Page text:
GPS Cycle and Walking Routes

Bacton Woods

3 miles (5.5 km)

Bacton Woods, near North Walsham, has several delightful walking and cycle paths running through the forest. This short circular route starts at Bacton car park and follows various paths through the wood, which has 30 species of tree, including Scots and Corsian Pine, Western Hemlock, Douglas Fir and Larch. The woods are also popular with mtb (mountain bikes) as there is an excellent single track ride to be found here.
The Paston Way and Weaver Way both run through the area, so you could pick up these long distance trails to extend your walk.
The North Walsham and Dilham Canal also runs past the western edge of the woods. There's a nice footpath along the towpath and through the Pigney's Wood Nature Reserve to try.


NR28 9UE - Please note: Postcode may be approximate for some rural locations

Bacton Woods OS Map - Mobile GPS OS Map with Location tracking

Bacton Woods Open Street Map - Mobile GPS Map with Location tracking


Just to the west of the woods there's The Bluebell in North Walsham for some post exercise refreshment. They have a good menu and a lovely large garden area for warmer weather. You can find them at postcode NR28 0RA for your sat navs.

Dog Walking

As you'd expect the woodland trails are ideal for dog walking so expect to see other owners on your visit. The Bluebell pub mentioned above is dog friendly in the garden area.

Further Information and Other Local Ideas

Gunton Park is a good place to continue your walking in the area. The park is located just a few miles north west of the woods and includes a huge deer park and a 19th century working sawmill. The picturesque thatched mill is notable as the only surviving water powered sawmill in Norfolk. The walk includes a visit to the excellent Gunton Arms pub where there are fine views over the estate.
If you head east to the coast you the worthy village of Happisburgh. There's a lovely secluded beach, a striking 18th century lighthouse and a historic 15th century church to see here.
For more walking ideas in the area see the Norfolk Walks page.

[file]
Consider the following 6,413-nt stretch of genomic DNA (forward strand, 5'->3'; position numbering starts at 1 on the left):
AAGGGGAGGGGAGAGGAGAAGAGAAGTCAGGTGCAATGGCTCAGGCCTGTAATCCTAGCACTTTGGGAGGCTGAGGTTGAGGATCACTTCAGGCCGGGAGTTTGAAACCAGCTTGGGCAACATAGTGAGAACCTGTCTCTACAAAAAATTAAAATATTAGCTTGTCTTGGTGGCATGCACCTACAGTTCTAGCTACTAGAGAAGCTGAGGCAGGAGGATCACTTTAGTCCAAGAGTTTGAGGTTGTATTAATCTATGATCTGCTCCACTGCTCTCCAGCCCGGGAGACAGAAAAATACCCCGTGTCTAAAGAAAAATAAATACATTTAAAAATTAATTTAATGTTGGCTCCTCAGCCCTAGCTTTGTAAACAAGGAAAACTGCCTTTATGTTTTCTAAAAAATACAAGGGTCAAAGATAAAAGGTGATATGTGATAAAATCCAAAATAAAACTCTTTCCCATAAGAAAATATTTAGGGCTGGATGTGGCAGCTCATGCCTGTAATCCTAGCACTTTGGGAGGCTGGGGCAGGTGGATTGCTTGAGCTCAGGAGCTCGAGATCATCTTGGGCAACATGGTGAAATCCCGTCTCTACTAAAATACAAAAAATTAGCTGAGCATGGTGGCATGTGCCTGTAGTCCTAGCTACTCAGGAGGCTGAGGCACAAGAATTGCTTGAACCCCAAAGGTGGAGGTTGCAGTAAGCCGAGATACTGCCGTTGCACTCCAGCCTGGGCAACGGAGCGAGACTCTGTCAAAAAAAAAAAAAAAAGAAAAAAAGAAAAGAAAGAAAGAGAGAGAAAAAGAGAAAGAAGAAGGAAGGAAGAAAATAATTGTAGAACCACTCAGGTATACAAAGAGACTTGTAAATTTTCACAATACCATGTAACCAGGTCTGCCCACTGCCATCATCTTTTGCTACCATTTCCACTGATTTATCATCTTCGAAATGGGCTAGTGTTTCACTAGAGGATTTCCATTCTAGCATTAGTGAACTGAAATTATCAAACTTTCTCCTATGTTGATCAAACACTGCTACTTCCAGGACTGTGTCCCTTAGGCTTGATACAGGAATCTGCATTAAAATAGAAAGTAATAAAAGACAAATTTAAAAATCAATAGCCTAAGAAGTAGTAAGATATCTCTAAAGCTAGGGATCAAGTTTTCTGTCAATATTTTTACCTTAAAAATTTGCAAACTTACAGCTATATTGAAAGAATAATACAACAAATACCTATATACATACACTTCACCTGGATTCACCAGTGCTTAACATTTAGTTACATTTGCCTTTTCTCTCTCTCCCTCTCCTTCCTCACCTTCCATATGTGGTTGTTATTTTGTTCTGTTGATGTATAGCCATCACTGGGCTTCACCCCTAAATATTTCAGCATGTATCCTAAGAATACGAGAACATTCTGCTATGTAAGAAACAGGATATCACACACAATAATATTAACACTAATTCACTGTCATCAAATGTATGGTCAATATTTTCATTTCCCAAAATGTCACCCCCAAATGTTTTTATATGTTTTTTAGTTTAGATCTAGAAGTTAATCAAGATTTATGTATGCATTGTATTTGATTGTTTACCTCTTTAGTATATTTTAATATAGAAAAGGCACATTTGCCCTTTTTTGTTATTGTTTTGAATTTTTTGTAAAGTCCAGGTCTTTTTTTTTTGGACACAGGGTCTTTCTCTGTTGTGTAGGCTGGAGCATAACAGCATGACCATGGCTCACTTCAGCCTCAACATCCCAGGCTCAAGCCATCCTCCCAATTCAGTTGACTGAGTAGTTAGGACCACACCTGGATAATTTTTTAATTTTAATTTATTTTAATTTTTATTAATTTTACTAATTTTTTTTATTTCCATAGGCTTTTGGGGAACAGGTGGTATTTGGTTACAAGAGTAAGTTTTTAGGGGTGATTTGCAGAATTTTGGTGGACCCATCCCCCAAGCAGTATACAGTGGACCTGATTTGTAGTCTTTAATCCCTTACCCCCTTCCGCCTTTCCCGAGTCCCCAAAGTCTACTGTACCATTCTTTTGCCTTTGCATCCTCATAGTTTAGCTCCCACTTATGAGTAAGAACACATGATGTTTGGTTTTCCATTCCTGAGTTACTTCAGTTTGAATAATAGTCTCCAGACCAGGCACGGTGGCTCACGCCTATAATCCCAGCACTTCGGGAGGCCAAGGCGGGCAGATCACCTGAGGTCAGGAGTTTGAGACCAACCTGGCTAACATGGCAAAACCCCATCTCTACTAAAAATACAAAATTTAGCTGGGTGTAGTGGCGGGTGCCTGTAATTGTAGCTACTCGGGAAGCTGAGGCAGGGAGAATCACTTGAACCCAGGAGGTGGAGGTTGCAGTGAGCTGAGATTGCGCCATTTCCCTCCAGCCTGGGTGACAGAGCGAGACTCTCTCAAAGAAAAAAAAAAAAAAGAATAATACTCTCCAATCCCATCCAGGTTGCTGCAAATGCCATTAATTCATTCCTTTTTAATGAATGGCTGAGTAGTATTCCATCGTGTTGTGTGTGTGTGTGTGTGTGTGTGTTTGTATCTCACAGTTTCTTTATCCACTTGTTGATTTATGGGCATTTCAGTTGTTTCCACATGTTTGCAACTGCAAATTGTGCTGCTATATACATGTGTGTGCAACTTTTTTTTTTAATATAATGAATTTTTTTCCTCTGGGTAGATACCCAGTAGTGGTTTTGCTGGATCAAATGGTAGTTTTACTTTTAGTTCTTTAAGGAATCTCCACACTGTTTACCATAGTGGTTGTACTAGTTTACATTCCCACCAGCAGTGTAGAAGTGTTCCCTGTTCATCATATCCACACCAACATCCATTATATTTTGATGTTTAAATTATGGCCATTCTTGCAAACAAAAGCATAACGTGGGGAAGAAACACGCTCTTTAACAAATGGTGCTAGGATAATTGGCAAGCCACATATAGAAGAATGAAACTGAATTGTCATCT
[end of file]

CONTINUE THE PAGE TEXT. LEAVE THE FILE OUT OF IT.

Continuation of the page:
Cycle Routes and Walking Routes Nearby


On the edge of Bacton Wood - - 1051620

On the edge of Bacton Wood. Here the public footpath turning off Mill Road in the hamlet of Edingthorpe Heath, further to the northwest, meets one of the many paths traversing Bacton Wood and Witton Heath, further to the south. Witton Heath seamlessly merges with Bacton Wood located further towards the north. Beeches grow on the southern edge beside North Walsham Road. The area of Bacton Woods (also known as Witton Woods) covers 113 hectares; the woodland is owned by the Forestry Commission and partly managed by North Norfolk District Council, who together form the Bacton Woods Countryside Partnership Project.

Autumn in Bacton Wood - - 1051725

Autumn in Bacton Wood. The trees are getting bare and their fallen leaves are covering the surface of the tracks with a soft carpet.

Bacton Wood, entrance to car park and picnic area - - 526420

Bacton Wood, entrance to car park and picnic area

The former Bacton Wood Watermill - - 646568

The former Bacton Wood Watermill - located just to the west of the woods. The last working mill was rebuilt in 1747. Extensive modification was carried out around 1825 due to an expected increase in trade, following the opening of the North Walsham & Dilham Canal in 1826. The North Walsham & Dilham Canal basically is the canalised River Ant, which was widened to accommodate Norfolk wherries that transported offal to two bone mills and took corn to Bacton Wood mill, with return loads consisting of flour. The canal ran from Smallburgh to Antingham and contained 6 locks. Originally of white rendered brick with a slate roof, the mill house had a Norfolk pantile roof, which in later years was changed to slate. The brick bridge spans a dry mill race; this is how it looks on the other side of the road

Bacton Woods - - 650259

The woods viewed on a bright winter day. The site consists of conifer plantations and mixed woodland, interspersed by open areas. The woodland is traversed by three marked walkways and by many smaller paths and cycle trails. There are over 30 species of trees, some native and some introduced. The northern part was originally an ancient broadleaf woodland but was planted with conifers after WWII. During more recent times these conifers are being thinned out and felled in order to create more biodiversity, and plants that are indicative of ancient woodland, such as bluebells, wood sorrel and dog's mercury, can again be found growing in this area.

Sessile oak at footpath crossing - - 650279

Sessile oak at footpath crossing. This ancient oak stands at a crossing of footpaths, one leading in northwesterly direction and connecting with Mill Road, the other branching off towards the car park located at the northeastern corner of the woods.


GPS Files

GPX File

Bacton Woods.gpx (On Desktop:Right Click>Save As. On Ipad/Iphone:Click and hold>Download Linked File)

Memory Map Route

Bacton Woods.mmo (On Desktop:Right Click>Save As. On Ipad/Iphone:Click and hold >Download Linked File)